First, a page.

Our reserves of helium are finite and we’re running out. This may come as a mild disappointment to children everywhere but its really bad news for science.
My (and everyone else’s) NMR machines use liquid helium (at 3 Kelvin) as the coolant for their superconducting magnets. The same goes for MRI scanners and those cathedrals of science the particle accelerators like the LHC. And right now there’s a world wide shortage of helium which means that we may have to decommission some of our NMRs. Re-commissioning them will then cost 10s of thousands of dollars, plus it would require huge amounts of liquid helium to cool them down again.
We fill these instruments with liquid helium regularly, replacing the stuff that’s boiled off. The thing is that once that helium has evaporated off and into the atmosphere its gone. There’s no getting is back. So why don’t we bother collecting the boiled off helium? All we’d need to do is stick a balloon on top of the NMR machine, then a simple compressor could be used to turn it back into a liquid.
We don’t bother with this simple bit of recycling because there’s no immediate economic imperative. But hang on, didn’t I just say the reserves are limited, so surely helium is really expensive? Well it aught to be. According to Professor Robert Richardson, who won the Nobel physic prize in 1996 for his research on helium, a helium party balloon should cost $100. Instead they cost about 50 cents. The reason helium is sold well below its ‘real’ value is because of an odd law passed by the US congress in the 1996. Robin McKie explained some background in The Observer newspaper last month.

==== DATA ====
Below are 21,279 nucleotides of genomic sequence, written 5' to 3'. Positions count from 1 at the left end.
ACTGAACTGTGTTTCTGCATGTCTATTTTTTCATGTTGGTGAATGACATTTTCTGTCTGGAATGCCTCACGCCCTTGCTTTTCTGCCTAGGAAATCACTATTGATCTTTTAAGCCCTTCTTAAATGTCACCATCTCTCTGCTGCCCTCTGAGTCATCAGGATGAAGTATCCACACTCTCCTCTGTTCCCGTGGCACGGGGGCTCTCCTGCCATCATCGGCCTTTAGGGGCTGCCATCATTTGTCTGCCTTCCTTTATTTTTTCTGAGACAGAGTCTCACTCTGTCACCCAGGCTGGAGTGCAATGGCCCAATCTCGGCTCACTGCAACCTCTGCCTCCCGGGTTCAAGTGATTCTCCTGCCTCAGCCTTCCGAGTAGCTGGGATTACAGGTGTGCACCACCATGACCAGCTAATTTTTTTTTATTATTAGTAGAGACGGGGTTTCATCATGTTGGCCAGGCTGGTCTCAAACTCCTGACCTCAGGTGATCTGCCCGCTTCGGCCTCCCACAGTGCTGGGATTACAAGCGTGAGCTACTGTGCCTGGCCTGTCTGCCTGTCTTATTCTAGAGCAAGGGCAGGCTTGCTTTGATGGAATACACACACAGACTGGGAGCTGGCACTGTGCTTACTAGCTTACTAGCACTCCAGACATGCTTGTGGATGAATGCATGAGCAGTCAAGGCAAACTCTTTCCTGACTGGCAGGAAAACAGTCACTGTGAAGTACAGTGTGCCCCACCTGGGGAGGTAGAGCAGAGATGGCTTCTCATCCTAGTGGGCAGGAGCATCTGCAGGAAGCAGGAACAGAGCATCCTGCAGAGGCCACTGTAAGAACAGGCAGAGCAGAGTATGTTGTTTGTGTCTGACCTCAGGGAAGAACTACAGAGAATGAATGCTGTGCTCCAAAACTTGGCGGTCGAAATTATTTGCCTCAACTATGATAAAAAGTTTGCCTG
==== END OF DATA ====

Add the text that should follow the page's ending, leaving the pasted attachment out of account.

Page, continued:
In the 1920s the US decided helium would be a strategic resource. It realised that air power would be crucial in future wars, and assumed that these would be fought by airships that would use helium to float.
Then to cut costs in 1996 Congress passed a law mandating the U.S. helium reserve (the largest in the world by some way) be sold off by 2015, irrespective of market price. They set in stone the amount of helium that needed to be sold and so ever since they have been dumping it on the market.
This is a long term issue, but it doesn’t explain the immediate shortage. The problem here, as far as I can gather because our suppliers (BOC) aren’t telling us much, is that several of the worlds helium refineries are out of action. That, at least, was the case 10 months ago according to gasworld. And they don’t expect things to improve until a new plant comes on line in 2013.
In the meantime it looks like there’s going to be a long queue for the remaining NMR machine.
25th April UPDATE :
Here’s the latest on the helium situation from BOC in the UK.